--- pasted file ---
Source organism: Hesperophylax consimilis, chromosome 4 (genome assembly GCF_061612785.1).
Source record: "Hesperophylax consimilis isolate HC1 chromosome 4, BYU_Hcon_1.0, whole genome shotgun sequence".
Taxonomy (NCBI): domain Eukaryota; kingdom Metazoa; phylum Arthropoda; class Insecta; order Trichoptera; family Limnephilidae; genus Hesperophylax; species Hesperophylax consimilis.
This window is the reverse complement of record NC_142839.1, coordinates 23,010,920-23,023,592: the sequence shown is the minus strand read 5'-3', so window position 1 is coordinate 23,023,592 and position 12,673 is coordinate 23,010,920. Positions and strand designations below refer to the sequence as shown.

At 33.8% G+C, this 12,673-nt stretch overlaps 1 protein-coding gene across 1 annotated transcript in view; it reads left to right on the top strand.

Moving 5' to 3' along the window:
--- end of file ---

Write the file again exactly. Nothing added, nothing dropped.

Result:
Source organism: Hesperophylax consimilis, chromosome 4 (genome assembly GCF_061612785.1).
Source record: "Hesperophylax consimilis isolate HC1 chromosome 4, BYU_Hcon_1.0, whole genome shotgun sequence".
Taxonomy (NCBI): domain Eukaryota; kingdom Metazoa; phylum Arthropoda; class Insecta; order Trichoptera; family Limnephilidae; genus Hesperophylax; species Hesperophylax consimilis.
This window is the reverse complement of record NC_142839.1, coordinates 23,010,920-23,023,592: the sequence shown is the minus strand read 5'-3', so window position 1 is coordinate 23,023,592 and position 12,673 is coordinate 23,010,920. Positions and strand designations below refer to the sequence as shown.

At 33.8% G+C, this 12,673-nt stretch overlaps 1 protein-coding gene across 1 annotated transcript in view; it reads left to right on the top strand.

Moving 5' to 3' along the window: